Ten minutes up, and I reached for the second paper.  Now my writing eased into rounded shapes and letters.  There was space now, and something else, a genuine wish of goodbye.

I took both papers outside in the snow and placed them in a deep soup pot, setting them on fire as I stood above.  The flames danced along the silver edges of the pot, and soon all that remained was grey ash in a soft pile.  I went to go throw them out in the garbage can by my house, but as I climbed the steps to the street, the wind took the contents and scattered them, swirling towards me, and then away.  I tried to dump what was left into the trash, but the ash rose up, not a single piece falling down into the plastic black bag.

Now my old name appeared in reverse, the four letters forming a new word, one more in line with the fiery wings sprouting from my shoulders, where once thickened fur grew.


Phoenix Red

Festival of Light

Festival of Light

Shoulder to shoulder, we looked up to the brick face of the Manhattan Bridge. Shapes bounced off in varying degrees of color and light, growing and expanding with each installation. A giant ball of equations grew past the boundaries marked by the bridges’ walls, and several columns of white beams shot skyward to an endless darkness above.

Dumbo, Brooklyn was transformed into a playground of color for the first annual New York Festival of Light last weekend. I felt a childish wonder gazing upon all the installations, and the creativity. Though crowded, I felt at ease in this community, taken in by the art and excitement of a new experience, and the shared energy and appreciation for the event.

We followed the masses into the Manhattan Bridge tunnel for a show, creeping slowly, herd-like, to replace the large crowd that had just been there. It was body to body and all heads turned towards a small stage.

Standing on the stage, motionless, was a man dressed in a full-body suit of reflective squares. Every inch was covered by small mirrors, from toe to finger to head, and he stood, feet placed in parallel, hip distance apart, fully still.

The music began, and lights turned to shine onto his suit. I could see his breath leaving the fabric in small puffs of steam rising from his metallic face, creating a halo of illuminated air. He slowly raised his arms, moving deliberately, mindfully, as beams of light shot out from every orifice. From his center, lines of white grew in every direction, beginning thin, and growing with intensity. As he made his way to face upstage, turning on his axis, the lights changed and he had a sea of stars in front of him. He gently shook, and the lights bounced off the back wall, the brick, and the ceiling of the tunnel, as though he controlled the very cosmos he had created.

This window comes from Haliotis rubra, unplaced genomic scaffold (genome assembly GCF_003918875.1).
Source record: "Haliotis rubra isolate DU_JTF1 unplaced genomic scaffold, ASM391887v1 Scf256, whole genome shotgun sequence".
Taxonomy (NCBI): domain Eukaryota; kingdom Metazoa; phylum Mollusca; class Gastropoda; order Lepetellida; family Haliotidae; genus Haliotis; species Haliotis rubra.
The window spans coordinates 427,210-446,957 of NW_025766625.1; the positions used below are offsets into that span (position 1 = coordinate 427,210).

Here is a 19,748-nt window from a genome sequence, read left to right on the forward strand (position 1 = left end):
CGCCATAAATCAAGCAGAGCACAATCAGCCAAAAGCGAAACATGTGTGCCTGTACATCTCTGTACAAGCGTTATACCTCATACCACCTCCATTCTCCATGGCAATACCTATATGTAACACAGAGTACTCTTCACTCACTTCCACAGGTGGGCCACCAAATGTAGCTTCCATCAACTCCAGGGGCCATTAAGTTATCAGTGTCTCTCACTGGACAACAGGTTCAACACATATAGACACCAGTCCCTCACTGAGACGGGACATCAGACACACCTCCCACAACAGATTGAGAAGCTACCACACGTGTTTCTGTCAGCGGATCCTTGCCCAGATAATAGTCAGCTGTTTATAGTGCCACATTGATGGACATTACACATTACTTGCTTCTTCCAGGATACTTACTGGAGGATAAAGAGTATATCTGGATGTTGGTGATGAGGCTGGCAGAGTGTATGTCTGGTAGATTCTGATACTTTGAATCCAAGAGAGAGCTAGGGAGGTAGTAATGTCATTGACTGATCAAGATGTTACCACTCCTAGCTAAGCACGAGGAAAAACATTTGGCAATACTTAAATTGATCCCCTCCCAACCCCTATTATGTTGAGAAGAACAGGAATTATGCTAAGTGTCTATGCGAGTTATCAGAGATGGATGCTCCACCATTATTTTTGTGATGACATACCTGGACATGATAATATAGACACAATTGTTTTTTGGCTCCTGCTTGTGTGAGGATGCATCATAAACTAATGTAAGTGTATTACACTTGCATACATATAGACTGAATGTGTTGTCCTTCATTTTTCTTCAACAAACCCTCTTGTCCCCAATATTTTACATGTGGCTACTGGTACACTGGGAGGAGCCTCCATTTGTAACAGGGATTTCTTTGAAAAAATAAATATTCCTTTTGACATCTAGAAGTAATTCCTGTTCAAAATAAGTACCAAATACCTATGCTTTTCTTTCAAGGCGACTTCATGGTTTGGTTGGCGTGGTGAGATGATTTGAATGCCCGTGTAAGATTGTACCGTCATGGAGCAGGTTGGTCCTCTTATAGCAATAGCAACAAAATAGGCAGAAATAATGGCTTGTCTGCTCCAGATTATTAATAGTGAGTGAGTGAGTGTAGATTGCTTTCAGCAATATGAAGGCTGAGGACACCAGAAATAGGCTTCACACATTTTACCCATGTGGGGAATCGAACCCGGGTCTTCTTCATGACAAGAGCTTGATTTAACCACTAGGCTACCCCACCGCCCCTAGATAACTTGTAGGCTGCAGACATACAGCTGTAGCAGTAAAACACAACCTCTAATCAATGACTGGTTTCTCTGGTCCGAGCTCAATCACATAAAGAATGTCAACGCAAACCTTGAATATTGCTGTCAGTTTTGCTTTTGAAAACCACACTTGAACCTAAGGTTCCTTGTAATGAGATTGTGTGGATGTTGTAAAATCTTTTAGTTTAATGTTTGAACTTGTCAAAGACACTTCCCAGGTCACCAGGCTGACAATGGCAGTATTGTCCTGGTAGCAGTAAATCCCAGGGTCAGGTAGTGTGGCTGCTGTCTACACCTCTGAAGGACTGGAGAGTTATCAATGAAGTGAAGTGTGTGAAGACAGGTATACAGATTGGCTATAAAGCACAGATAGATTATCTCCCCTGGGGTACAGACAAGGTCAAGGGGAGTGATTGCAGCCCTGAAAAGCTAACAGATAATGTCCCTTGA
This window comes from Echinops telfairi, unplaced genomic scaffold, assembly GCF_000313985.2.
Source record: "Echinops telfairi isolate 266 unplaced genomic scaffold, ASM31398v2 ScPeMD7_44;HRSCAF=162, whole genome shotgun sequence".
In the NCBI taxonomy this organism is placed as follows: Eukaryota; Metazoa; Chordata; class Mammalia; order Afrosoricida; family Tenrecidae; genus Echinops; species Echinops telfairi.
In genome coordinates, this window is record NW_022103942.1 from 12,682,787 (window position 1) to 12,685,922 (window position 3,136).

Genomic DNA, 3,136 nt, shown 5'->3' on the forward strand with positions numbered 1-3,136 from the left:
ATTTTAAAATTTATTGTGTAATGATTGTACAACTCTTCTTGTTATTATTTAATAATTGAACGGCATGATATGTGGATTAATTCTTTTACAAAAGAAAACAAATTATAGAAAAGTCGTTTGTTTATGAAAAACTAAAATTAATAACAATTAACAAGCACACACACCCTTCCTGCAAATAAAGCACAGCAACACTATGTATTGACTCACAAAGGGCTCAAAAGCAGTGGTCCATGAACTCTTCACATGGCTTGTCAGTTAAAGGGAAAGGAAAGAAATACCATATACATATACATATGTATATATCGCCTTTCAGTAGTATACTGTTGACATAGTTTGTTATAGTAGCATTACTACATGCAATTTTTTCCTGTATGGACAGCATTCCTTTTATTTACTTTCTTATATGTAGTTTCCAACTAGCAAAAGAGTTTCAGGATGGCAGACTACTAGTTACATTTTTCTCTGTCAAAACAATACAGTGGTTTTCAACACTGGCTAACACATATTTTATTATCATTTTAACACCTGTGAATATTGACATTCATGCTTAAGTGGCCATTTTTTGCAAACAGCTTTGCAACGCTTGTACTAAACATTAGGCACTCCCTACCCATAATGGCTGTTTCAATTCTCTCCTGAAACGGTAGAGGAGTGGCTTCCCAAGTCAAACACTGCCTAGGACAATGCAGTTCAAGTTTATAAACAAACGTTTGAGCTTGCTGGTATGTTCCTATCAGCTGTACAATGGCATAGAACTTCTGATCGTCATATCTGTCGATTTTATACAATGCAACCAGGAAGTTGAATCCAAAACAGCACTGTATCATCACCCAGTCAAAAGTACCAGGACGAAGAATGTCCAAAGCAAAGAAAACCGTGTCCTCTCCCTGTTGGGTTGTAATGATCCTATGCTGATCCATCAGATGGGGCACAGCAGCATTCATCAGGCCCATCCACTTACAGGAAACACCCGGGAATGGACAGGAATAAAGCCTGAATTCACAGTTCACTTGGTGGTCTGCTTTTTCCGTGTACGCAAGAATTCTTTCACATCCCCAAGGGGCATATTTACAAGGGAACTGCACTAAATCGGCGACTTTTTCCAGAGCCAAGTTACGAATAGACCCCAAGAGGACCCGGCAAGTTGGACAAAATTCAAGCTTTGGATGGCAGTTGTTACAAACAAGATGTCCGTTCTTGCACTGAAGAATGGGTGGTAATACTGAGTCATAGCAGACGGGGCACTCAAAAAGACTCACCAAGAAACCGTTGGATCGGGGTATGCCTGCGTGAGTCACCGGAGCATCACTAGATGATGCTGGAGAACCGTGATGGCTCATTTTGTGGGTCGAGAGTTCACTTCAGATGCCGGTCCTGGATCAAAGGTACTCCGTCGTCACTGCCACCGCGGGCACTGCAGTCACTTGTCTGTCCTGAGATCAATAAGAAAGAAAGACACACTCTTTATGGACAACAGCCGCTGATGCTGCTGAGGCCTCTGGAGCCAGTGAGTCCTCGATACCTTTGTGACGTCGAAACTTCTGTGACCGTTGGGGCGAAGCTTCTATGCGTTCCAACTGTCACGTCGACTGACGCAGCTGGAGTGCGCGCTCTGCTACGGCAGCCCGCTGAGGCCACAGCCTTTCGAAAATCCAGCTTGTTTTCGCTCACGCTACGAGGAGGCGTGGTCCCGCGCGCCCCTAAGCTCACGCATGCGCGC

Returning to his front, the lights intensified to create a blinding white shape, encasing him, glowing like a pillar, and the question arose in me:
Was the light coming from him or being reflected?

What is our inner light?

What do we receive that nourishes us and how does that manifest in our energy?

I’ve experienced the visualization of a “light bath”, closing my eyes while seated, and seen a light pouring over me, my shoulders relaxing, and my breath slowing.  I have felt this energy through the top of my head and allowed it down my spine, into my feet.

I have also felt my heart beating, and heat rising, emanating out of me from within.  I’ve visualized a “ball of light”, under my hand at my belly and felt it grow with each breath until it has covered me, forming a beautiful protective ball with the tiniest holes so that only what serves me can pass through.

In both, there has been a connection to a source of light, whether external or internal, but both have processed through my body and resulted in the simple power of trust. Trust that I have everything I need, and this is a reminder I come back to again and again.  Lightness has a pair, and it is easy to forget in the dark that one doesn’t exist without the other.  Even more so, what we emit can affect those around us.  When the choice is before us, what do we connect to?

I had the joy of dancing in a fabulous video project called “Public Displays”, under the direction of Mike Kirsch.  It was shot on the Upper West Side, with six men and six women, and was based on the simple belief, “Everyone should hold hands with the one they love.” The tone was playful, and the music infectious, but the message was powerful.

In offering the visual of kissing, holding hands, and being public about this, lines disappear around gender, and relationship bias.  Quite simply, the statement is human, and the ability to be in public and show affection with whoever you want is the gift, and a commonality we can all share.

When I picture the beams of light surrounding the performer on the stage under the Manhattan Bridge, or I feel my palms pressing into my fellow dancers’ hands around Riverside Park, I remember sitting and feeling my heart and the growing warmth of my belly.

Art can be an incredible vehicle, expressing our depths, and our stories.  It can expand off a brick facade, or move people to action through dance. We can embrace, and we can offer, all under the same glorious light that flows from within and from all around. While there have been many names under this definition, I think I’ll keep it simple, as I raise my arms or wrap my fingers in kind: